Now, two hundred years after this decisive battle, thousands of military re-enactors have again trooped across the very same grounds where Napoleon was defeated. A British memorial to the all fallen in their victory in the Belgian farmland has now finally been erected and was officially unveiled by the Prince of Wales, together with descendants of three of the generals involved in the battle. The 9th Duke of Wellington, Prince Nikolaus von Blucher of Prussia and Prince Charles Bonaparte carried out a symbolic three-way handshake of friendship at the event.

And, inevitably, too, there has been a rumbling diplomatic squabble around the battle commemorations. In this case it has been a tussle between the French and the Belgians over the issuance of a commemorative euro coin, marking the battle. As The New York Times reported over this newest Waterloo battlefield, “After it [France] objected to a decision in March by Belgium to introduce a new 2 euro coin to commemorate the 200th anniversary of Napoleon’s defeat at Waterloo, the Belgians retreated, scrapping 180,000 coins they had already minted. But victory for France is proving elusive. This week, Belgium decided to circumvent French resistance by invoking a little-known European Union rule that allows countries to issue euro coins of their choice, provided they are in an irregular denomination. That led to the unveiling of a €2.50 coin — a first in Belgium — and 70,000 of them have now been minted. The coins, which can only be spent inside Belgium, display a monument of a lion atop a cone-shaped hill on the site of France’s humiliation, as well as lines indicating where troops were positioned when forces led by Britain and Prussia defeated Napoleon in the countryside near Brussels.”

The Times went on to say, “Johan van Overtveldt, the Belgian finance minister, insisted on Monday that the new coins were not meant to provoke Gallic anger. ‘The goal is not to revive old quarrels in a modern Europe — and there are more important things to sort out,’ he was quoted as saying by Agence France-Presse. ‘But there’s been no battle in recent history as important as Waterloo, or indeed one that captures the imagination in the same way.’ There is no doubt that the European Union has bigger struggles to wage at the moment. But in its small way, the skirmish has signalled the challenges facing European integration, and the limits of Europe’s open borders at overcoming old nationalist impulses.”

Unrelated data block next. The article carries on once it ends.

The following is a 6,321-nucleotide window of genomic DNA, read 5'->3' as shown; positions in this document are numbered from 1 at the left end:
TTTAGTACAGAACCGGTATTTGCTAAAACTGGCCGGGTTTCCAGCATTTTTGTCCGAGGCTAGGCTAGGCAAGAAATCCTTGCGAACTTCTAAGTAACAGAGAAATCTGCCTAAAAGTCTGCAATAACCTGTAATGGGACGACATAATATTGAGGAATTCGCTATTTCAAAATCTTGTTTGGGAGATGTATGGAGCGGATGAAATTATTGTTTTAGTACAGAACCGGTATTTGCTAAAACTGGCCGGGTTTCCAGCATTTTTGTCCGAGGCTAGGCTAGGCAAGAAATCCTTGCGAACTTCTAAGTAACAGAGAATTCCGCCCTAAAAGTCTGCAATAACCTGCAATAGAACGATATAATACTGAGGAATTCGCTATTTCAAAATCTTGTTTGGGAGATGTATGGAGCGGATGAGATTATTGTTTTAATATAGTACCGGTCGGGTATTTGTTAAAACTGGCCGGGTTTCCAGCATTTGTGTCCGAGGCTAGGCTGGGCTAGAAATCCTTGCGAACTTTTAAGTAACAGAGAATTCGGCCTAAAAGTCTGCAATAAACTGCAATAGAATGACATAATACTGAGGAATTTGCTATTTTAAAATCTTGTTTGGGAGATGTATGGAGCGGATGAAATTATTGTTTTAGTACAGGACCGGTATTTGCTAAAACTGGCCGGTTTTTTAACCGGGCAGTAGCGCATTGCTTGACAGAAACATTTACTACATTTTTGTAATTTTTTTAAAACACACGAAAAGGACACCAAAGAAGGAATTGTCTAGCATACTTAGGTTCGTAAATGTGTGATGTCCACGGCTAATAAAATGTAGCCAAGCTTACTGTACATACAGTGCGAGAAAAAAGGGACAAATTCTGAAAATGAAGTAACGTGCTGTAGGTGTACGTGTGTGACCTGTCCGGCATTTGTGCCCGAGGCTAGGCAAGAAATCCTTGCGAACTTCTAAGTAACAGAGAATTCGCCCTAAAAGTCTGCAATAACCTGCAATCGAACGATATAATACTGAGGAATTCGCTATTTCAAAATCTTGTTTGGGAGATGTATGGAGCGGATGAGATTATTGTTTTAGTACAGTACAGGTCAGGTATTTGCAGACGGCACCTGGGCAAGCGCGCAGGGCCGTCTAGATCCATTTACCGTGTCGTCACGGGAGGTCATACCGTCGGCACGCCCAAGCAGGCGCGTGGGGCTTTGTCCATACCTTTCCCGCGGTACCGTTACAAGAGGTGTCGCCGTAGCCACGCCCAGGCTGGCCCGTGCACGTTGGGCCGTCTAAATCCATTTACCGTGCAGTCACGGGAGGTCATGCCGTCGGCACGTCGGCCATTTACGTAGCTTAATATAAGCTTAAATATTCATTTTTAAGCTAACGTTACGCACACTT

Napoleon’s two decades of European ascendancy and his dream of a single united Europe (under his rule to be sure) had deep roots in the European imagination. It stretched right back to Charlemagne and his Frankish kingdom – and has reached forward into the 20th and 21st centuries as well as an impetus for the new united Europe that is – admittedly imperfectly – signified by the EU and the euro.

But the question remains of whether the Europeans can actually achieve a supra-national enterprise able to withstand its internal tensions. These now include the threat of a Greek default and “Grexit” from the euro, as well as the insistence by UK Prime Minister Cameron that he will lead a renegotiation of the terms of Britain’s participation in the EU. And, of course, there are also the issues of whether – or how – a unified EU will figure out how to cope with the waves of migrations coming towards it from North Africa, as well as the pressures a combative Vladimir Putin-led Russia may yet exact against Europe in the wake of the Ukrainian crisis. One wonders how Napoleon would have handled each of these issues. Whatever he would have done in the name of European unity, he almost certainly would have done it decisively. And maybe there lies part of the continuing mystique of the man. DM

Read more:Top of Form

  • The Battle of Waterloo: The day that decided Europe’s fate at the BBC;
  • Battle of Waterloo memorial unveiled by Prince Charles at the BBC;
  • The Battle of Waterloo at the Economist;
  • Belgium Commemorates Waterloo With a Coin, and France Is Not Pleased at the New York Times;
  • Why Waterloo still fascinates us, at CNN;
  • Napoleon the Immigrant, 200 Years After Waterloo: On the bicentennial of the battle that changed Europe, France would do well to remember a key biographical detail of its onetime emperor. At com.

Photo: Wellington at Waterloo painting by Robert Alexander Hillingford showing Royal Horse Artillery on the left. (Wikimedia Commons)